“We had a lot of our national investors that we’re looking to to wait and come in in the runoff. Jeff (Landry) also had a great head start. I mean, he got in early. They endorsed him early, which allows the party apparatus to be so helpful in receiving hundred-thousand dollar bundles of money,” Bernhardt said.
There has also been a shift in Louisiana elections that are taking on a more national trend. Issues that dominate the campaign cycles for national candidates, such as crime, abortion, government spending, etc. are gaining more attention and support.
“We just need to work on how we amplify our candidates’ message and our party message and what our platform is about and why we do represent the vast majority of the people of this state,” Bernhardt said.
A lesson learned for some candidates is that a three- to five-month-long campaign, especially for candidates fairly unknown to the general public, is not enough time to get a base together. An assumption on one Democrat and one Republican in a runoff was a gamble that did not pay off for Wilson.
“I think that they were saving it for the runoff, which also happened in our history before. That’s how we got David Vitter elected to the U.S. Senate in the first place,” Handwerk said.
Infighting in Democrat vs. Democrat races is another issue faced by the party. A key example is the House District 91 race in New Orleans which gained statewide attention over the bitter campaigning between candidates. The progressive state Rep. Mandie Landry faced another Democrat in her re-election bid. Challenger Madison O’Malley received top-party support – getting even the support of Edwards. Mandie Landry previously had registered as an Independent after openly criticizing Bernhardt’s party leadership and the governor for his stance on abortion.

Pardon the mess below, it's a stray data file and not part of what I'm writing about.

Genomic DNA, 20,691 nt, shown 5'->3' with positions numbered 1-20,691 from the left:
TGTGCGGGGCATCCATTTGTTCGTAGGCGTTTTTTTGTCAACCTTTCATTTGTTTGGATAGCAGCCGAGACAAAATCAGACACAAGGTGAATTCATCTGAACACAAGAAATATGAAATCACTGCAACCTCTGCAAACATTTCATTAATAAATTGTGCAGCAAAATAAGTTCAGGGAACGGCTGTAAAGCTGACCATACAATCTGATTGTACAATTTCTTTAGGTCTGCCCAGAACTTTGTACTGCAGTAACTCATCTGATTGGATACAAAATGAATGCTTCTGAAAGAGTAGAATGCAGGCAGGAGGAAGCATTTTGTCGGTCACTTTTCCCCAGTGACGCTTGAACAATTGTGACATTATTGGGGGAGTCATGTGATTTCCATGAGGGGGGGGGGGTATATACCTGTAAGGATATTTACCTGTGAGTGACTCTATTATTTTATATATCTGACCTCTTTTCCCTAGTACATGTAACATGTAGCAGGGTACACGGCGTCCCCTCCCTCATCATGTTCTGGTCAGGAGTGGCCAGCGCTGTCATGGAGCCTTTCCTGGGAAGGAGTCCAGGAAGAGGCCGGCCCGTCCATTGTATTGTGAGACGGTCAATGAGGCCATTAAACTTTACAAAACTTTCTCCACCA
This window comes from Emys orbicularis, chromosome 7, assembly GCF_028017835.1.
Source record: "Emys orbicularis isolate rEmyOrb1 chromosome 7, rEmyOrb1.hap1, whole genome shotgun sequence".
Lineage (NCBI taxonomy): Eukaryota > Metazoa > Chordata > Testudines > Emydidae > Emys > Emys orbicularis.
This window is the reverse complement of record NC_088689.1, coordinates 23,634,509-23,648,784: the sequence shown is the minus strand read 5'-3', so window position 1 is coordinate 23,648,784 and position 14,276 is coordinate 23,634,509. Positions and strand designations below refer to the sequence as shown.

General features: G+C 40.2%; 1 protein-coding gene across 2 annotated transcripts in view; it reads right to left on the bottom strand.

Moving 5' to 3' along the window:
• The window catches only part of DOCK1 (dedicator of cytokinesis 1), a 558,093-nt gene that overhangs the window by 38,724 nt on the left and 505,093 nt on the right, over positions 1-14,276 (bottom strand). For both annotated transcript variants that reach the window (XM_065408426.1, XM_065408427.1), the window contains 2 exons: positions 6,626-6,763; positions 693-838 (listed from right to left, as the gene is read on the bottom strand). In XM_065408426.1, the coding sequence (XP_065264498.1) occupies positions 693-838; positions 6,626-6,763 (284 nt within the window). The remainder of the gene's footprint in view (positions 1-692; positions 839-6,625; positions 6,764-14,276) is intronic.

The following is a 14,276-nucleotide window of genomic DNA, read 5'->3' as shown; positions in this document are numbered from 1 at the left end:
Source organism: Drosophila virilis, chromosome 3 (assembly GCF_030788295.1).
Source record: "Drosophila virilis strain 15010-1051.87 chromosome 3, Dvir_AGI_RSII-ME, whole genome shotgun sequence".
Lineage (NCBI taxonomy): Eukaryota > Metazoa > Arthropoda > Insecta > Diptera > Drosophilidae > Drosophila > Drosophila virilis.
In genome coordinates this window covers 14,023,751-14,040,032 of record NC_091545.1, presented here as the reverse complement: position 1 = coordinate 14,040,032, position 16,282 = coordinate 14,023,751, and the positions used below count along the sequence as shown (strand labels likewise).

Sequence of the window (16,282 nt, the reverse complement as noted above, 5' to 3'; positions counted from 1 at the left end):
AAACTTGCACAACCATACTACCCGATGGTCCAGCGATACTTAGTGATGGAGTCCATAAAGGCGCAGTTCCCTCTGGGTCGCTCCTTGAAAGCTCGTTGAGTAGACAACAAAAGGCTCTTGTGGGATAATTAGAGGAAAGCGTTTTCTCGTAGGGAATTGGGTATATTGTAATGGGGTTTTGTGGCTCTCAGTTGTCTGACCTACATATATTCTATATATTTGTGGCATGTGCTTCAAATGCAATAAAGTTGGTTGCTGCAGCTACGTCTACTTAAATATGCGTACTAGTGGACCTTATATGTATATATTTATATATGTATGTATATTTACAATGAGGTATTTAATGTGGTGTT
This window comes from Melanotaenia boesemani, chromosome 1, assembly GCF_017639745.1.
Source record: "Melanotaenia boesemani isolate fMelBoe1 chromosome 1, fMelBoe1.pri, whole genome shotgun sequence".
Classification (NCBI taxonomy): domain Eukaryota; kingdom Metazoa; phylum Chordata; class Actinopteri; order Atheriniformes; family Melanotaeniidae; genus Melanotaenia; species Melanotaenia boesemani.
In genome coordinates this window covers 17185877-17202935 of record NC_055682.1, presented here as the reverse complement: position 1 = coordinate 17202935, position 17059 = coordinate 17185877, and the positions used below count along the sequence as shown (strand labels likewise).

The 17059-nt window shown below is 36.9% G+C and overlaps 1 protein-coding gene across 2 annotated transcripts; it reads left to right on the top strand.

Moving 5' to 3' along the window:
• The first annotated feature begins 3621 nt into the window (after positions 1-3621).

“So I understand that the Internet has taken it by storm, but the reality is that there were no state party funds expended in that race,” Bernhardt said.
In the end, Mandie Landry won her re-election to the state House outright in the primary.
Bernhardt said there’s a need to focus on voter registration. With the younger population missing at the polls this year, she wants to work on bringing them into the Democratic Party.
“We didn’t get here overnight. We’re not going to fix it overnight. But through the consistent efforts that we’ve been making, we’re going to grow and develop as an organization,” Bernhardt said.
People invested in democratic politics, like Lewis and Berhardt, are looking toward the next elections to begin the work now between votes to garner that support.
“The work is long-term. I mean, if we look at Gov. Edwards’ successful election, he had announced almost a year before Election Day and had to put in some groundwork. If we do not have the money and the infrastructure to run a three-month campaign, then we need to run a one-year, one half-year, two-year campaign,” Lewis said.
This is not the first time in history that a single candidate has won outright for governor in the primary election. In 2007 and 2011 Bobby Jindal won the majority of the vote in both his races. Before that, Mike Foster won in 1999, and in 1983 Edwin Edwards won his election in the primary.